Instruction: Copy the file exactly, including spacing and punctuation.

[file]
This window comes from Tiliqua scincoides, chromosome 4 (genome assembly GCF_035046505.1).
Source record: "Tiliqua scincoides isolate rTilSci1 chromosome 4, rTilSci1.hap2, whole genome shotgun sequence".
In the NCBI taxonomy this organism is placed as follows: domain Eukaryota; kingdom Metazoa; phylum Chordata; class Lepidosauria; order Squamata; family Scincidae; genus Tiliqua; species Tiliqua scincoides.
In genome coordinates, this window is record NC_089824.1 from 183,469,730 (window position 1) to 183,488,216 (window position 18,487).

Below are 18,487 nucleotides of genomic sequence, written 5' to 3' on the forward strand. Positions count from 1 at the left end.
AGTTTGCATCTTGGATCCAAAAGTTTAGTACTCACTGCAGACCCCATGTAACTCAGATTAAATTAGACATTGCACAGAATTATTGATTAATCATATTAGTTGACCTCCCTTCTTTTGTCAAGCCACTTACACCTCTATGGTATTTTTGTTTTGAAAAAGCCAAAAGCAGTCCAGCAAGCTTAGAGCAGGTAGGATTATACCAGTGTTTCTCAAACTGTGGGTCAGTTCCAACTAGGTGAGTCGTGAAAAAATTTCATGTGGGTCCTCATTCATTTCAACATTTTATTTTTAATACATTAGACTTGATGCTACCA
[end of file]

This window comes from Tiliqua scincoides, chromosome 4 (genome assembly GCF_035046505.1).
Source record: "Tiliqua scincoides isolate rTilSci1 chromosome 4, rTilSci1.hap2, whole genome shotgun sequence".
In the NCBI taxonomy this organism is placed as follows: domain Eukaryota; kingdom Metazoa; phylum Chordata; class Lepidosauria; order Squamata; family Scincidae; genus Tiliqua; species Tiliqua scincoides.
In genome coordinates, this window is record NC_089824.1 from 183,469,730 (window position 1) to 183,488,216 (window position 18,487).

Below are 18,487 nucleotides of genomic sequence, written 5' to 3' on the forward strand. Positions count from 1 at the left end.
AGTTTGCATCTTGGATCCAAAAGTTTAGTACTCACTGCAGACCCCATGTAACTCAGATTAAATTAGACATTGCACAGAATTATTGATTAATCATATTAGTTGACCTCCCTTCTTTTGTCAAGCCACTTACACCTCTATGGTATTTTTGTTTTGAAAAAGCCAAAAGCAGTCCAGCAAGCTTAGAGCAGGTAGGATTATACCAGTGTTTCTCAAACTGTGGGTCAGTTCCAACTAGGTGAGTCGTGAAAAAATTTCATGTGGGTCCTCATTCATTTCAACATTTTATTTTTAATACATTAGACTTGATGCTACCA